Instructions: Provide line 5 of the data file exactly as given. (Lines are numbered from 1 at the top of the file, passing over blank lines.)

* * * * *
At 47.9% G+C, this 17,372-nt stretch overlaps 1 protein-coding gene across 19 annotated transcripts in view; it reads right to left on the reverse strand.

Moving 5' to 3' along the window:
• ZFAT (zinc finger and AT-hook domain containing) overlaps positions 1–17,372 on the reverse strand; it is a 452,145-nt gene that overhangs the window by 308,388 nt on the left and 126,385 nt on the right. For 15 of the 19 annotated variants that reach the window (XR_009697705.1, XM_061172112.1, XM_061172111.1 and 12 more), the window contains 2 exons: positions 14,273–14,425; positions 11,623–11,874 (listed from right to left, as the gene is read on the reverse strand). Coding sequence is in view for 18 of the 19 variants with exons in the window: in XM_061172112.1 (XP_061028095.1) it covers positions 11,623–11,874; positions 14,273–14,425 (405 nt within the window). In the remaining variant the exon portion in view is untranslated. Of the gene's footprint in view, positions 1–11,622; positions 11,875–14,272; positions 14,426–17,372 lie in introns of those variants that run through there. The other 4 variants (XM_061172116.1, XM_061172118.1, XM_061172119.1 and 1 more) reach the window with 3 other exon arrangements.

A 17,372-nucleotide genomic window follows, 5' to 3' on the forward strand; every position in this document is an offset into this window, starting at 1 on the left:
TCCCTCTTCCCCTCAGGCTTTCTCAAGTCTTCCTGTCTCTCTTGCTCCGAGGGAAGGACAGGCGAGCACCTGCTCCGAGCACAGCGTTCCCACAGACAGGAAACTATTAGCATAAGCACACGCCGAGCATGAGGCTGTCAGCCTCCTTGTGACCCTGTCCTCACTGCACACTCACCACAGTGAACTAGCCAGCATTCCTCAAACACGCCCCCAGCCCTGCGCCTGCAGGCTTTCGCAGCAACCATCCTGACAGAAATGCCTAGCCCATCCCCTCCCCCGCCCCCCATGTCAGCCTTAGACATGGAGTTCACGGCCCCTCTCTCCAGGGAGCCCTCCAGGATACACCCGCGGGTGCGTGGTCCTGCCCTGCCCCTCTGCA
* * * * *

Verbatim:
TCCCTCTTCCCCTCAGGCTTTCTCAAGTCTTCCTGTCTCTCTTGCTCCGAGGGAAGGACAGGCGAGCACCTGCTCCGAGCACAGCGTTCCCACAGACAGGAAACTATTAGCATAAGCACACGCCGAGCATGAGGCTGTCAGCCTCCTTGTGACCCTGTCCTCACTGCACACTCACCACAGTGAACTAGCCAGCATTCCTCAAACACGCCCCCAGCCCTGCGCCTGCAGGCTTTCGCAGCAACCATCCTGACAGAAATGCCTAGCCCATCCCCTCCCCCGCCCCCCATGTCAGCCTTAGACATGGAGTTCACGGCCCCTCTCTCCAGGGAGCCCTCCAGGATACACCCGCGGGTGCGTGGTCCTGCCCTGCCCCTCTGCA